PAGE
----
You enlist in the military.
You get married.
You become a parent.
You win the lottery.
You declare bankruptcy.
You have a heart attack . . . but you wake up.
Whatever it may be, the event changes your perspective, changes your life's trajectory, changes your dreams, and changes your goals. All is different now."Before" you lived in one world.
"After" you live in a different world.
A different world is what Jesus kept trying to describe to his disciples. A world so completely topsy-turvy to their experience they found it incomprehensible...________________________________
6) Changing the Signs
William Barclay, a British theologian, tells the following story in his commentary on this Biblical text. He told a story about someone changing signs. That is, at an intersection of the road, one sign would point to the city of Seattle and another sign would point to the city of Tacoma. And the boy wondered to himself: How many people could I send down the wrong road if I changed the signs? Your very life is a sign post with a sign on it. Are you sending people down the wrong road or the right road?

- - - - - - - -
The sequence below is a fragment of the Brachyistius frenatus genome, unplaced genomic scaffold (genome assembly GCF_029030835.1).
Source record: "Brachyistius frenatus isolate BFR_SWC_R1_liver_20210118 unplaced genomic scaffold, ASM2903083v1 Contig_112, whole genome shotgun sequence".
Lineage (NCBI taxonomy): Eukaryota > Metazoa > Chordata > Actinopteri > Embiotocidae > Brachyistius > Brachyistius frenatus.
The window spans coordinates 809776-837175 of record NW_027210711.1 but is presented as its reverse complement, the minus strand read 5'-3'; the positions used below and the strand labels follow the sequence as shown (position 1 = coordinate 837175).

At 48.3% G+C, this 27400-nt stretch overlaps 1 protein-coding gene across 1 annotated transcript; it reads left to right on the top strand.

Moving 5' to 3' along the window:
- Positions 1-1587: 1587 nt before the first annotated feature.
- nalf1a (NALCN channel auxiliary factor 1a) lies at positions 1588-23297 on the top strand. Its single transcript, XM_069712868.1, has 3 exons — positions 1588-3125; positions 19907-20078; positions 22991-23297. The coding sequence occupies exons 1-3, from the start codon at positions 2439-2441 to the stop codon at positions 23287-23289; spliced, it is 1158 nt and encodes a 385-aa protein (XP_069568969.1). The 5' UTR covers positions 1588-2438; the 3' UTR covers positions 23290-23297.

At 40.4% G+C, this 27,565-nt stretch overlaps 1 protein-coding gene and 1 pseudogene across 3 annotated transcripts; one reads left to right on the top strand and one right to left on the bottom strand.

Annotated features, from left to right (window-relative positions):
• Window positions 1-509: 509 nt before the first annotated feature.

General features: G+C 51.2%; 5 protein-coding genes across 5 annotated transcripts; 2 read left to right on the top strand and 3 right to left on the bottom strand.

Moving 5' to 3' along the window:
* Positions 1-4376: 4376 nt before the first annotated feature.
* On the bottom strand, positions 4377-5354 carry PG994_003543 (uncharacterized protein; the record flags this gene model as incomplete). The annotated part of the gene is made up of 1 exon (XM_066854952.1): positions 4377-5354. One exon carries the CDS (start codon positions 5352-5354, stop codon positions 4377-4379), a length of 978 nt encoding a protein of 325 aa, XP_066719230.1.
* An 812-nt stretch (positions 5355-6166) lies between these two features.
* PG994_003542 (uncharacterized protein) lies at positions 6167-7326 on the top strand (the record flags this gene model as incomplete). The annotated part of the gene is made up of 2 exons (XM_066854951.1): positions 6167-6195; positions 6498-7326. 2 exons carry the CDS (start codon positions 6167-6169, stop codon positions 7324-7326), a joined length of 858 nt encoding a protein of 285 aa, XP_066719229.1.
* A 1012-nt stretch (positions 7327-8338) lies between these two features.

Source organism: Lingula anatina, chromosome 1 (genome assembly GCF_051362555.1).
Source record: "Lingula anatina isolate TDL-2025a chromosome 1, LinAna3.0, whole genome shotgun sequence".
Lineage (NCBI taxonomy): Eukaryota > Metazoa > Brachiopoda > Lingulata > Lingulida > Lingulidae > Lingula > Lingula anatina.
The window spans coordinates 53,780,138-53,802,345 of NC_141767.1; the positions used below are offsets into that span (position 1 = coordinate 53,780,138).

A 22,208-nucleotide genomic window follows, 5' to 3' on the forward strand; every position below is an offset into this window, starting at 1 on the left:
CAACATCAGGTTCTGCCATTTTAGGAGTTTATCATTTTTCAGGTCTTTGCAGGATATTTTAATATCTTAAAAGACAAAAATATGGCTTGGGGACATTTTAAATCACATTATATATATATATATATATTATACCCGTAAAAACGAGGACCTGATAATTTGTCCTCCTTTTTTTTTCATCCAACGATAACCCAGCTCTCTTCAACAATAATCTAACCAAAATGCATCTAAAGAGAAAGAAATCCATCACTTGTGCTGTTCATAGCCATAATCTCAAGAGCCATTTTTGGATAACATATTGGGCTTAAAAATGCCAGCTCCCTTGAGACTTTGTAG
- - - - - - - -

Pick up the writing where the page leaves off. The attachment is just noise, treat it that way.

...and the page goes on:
Edward F. Markquart, Millstones
7) I Love You More than Salt
An ancient king once asked his three daughters how much they loved him. One daughter said she loved him more than all the gold in the world. One said she loved him more than all the silver in the world. The youngest daughter said she loved him more than salt. The king was not pleased with this answer. But the cook overheard the conversation, so the next day he prepared a good meal for the king, but left out the salt. The food was so insipid that the king couldn't eat it. Then he understood what his daughter meant. He understood the value of salt.
In the ancient world salt was a valuable and scarce commodity. It was used as currency in some countries even into modern times. During an invasion of Ethiopia, in the late 19th century, Italian soldiers found blocks of salt stored in bank vaults along with other familiar forms of currency. Jesus was paying his disciples a compliment when he called them salt.
King Duncan, Collected Sermons, www.Sermons.com
8) The Fellowship of the Bearers of Cold Water